Title

Controlling for Survey Effort Is Worth the Effort: Comparing Bottlenose Dolphin (Tursiops truncatus) Habitat Use Between Standardized and Opportunistic Photographic-Identification Surveys

Document Type

Article

Publication Date

1-1-2019

Department

Psychology

Abstract

Although opportunistic data collected from wild-life ecotours can provide useful information on opportumarine mammal distribution and behavior, concerns exist about whether resultant analyses have diminished accuracy due to spatial bias. To address these concerns, this study compared common bottlenose dolphin (Tursiops truncatus) habitat use results derived from standardized boat-based phopresencetographic-identification surveys and opportunistic Getisphotographic-identification surveys conducted during wildlife ecotours in Roanoke Sound, North Carolina. The main objectives of this study were to (1) identify areas of importance to dolphins, (2) identify activities (feed, mill, social, and travel) most often observed in these areas, and (3) determine the consistency of habitat use results between standardized and opportunistic surveys. Standardized survey hot spots for feeding and travel were located in southern Roanoke Sound according to the hot spot (Getis-Ord Gi*) spatial statistic. Conversely, opportunistic survey hot spots for feeding and travel were detected in central Roanoke Sound near the wildlife ecotour launch site. Opportunistic survey effort was concentrated around the ecotour launch site which introduced spatial bias by overestimating dolphin density in this area. These hot spot location differences between survey methods indicate that opportunistic survey results are affected by spagenertial bias which can lead to inaccurate conclusions about dolphin habitat use. Hot spot results of standardized data without survey effort supported the conclusion that spatial bias affected opportunistic habitat use results. This study provides direct comparison of standardized and opportumarine nistic datasets and demonstrates the importance of controlling for survey effort when examining marine mammal distribution and habitat use.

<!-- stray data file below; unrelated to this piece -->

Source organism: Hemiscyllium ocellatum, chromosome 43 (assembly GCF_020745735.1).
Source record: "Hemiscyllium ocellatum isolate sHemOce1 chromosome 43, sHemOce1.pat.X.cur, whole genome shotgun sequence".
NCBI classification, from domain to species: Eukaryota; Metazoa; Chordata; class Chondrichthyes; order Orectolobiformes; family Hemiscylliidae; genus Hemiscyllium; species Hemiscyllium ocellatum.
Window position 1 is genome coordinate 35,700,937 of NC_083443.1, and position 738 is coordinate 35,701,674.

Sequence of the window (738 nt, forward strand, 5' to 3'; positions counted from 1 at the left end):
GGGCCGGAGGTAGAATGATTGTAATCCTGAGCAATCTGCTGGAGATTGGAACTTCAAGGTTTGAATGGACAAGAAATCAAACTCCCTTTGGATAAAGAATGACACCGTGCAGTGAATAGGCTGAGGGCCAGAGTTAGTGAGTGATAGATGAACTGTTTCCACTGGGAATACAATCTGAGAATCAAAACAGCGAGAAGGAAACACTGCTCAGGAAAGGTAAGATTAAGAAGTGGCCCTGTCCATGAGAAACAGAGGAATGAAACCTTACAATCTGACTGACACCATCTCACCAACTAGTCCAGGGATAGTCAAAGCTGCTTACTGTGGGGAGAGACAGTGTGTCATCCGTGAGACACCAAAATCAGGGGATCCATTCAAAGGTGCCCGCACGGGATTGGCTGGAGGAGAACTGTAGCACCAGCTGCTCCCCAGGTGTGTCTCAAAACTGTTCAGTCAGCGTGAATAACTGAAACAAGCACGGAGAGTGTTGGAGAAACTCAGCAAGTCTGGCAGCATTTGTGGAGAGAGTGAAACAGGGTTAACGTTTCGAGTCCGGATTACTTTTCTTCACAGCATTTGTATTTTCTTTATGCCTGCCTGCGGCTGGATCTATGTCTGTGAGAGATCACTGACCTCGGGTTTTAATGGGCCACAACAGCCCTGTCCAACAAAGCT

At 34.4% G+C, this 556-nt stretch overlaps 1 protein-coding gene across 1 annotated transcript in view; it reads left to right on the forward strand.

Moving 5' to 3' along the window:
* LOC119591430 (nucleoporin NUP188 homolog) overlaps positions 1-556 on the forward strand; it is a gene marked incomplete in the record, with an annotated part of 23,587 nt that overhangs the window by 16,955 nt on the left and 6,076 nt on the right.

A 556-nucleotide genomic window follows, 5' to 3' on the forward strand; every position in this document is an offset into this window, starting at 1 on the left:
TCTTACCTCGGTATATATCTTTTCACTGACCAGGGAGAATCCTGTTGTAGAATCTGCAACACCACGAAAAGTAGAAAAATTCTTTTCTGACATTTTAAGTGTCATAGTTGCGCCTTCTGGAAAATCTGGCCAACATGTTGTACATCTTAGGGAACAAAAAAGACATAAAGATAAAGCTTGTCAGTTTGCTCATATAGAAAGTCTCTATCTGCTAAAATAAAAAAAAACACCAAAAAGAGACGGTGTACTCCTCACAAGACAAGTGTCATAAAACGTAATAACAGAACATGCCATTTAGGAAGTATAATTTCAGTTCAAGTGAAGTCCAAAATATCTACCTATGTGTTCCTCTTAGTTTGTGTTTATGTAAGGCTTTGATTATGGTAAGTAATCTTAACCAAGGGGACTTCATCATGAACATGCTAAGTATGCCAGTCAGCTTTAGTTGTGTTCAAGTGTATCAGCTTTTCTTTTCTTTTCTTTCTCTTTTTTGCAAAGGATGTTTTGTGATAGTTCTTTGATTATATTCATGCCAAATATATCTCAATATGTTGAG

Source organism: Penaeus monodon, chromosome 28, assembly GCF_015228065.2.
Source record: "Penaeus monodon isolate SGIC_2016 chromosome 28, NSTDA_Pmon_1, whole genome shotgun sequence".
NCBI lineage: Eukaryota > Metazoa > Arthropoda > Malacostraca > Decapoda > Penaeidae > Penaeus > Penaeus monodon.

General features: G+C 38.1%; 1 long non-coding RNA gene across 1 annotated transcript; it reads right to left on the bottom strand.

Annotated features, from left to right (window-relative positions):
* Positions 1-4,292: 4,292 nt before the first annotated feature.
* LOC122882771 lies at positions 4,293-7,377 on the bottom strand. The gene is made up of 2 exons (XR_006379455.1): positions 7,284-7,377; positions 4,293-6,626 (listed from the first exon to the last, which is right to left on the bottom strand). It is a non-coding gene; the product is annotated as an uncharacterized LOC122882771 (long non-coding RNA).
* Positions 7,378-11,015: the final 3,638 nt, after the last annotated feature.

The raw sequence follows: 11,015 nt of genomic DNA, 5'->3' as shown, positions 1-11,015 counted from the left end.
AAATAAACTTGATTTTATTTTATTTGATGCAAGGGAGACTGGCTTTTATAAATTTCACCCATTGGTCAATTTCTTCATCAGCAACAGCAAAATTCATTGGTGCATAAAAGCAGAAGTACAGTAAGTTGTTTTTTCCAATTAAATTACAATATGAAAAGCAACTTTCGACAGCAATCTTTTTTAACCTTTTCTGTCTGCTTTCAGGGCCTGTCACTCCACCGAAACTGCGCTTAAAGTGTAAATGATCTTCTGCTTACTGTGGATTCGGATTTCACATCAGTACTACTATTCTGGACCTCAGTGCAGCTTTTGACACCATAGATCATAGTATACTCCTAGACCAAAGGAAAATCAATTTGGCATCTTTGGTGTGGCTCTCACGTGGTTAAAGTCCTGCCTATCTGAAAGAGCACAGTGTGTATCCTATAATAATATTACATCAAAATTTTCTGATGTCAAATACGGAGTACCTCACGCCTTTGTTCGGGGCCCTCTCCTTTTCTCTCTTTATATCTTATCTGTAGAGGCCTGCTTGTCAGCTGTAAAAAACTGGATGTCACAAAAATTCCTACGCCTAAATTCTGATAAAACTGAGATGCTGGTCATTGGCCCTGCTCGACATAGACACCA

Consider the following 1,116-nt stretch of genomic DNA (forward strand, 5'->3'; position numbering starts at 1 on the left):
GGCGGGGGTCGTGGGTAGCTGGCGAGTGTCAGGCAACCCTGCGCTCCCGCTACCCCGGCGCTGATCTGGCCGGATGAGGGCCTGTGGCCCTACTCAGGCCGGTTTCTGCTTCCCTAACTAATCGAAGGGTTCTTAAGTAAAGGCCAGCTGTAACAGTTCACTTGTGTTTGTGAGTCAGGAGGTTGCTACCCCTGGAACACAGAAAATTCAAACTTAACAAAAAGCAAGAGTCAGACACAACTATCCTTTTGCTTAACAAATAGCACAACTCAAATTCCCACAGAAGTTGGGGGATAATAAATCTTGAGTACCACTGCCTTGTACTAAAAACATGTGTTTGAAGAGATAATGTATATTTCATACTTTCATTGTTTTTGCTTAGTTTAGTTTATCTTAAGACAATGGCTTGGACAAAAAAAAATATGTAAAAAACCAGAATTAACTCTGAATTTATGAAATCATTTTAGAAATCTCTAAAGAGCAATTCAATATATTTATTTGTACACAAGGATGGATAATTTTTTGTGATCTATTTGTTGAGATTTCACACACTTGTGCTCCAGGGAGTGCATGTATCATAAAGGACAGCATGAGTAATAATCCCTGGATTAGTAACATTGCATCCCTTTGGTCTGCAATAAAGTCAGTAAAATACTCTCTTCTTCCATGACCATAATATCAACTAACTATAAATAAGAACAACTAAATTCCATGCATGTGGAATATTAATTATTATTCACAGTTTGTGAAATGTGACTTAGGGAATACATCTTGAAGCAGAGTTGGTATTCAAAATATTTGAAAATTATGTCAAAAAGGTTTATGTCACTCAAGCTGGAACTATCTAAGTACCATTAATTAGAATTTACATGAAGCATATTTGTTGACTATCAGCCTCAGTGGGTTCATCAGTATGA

Publication Title

Aquatic Mammals

Volume

45

Issue

1

First Page

21

Last Page

29

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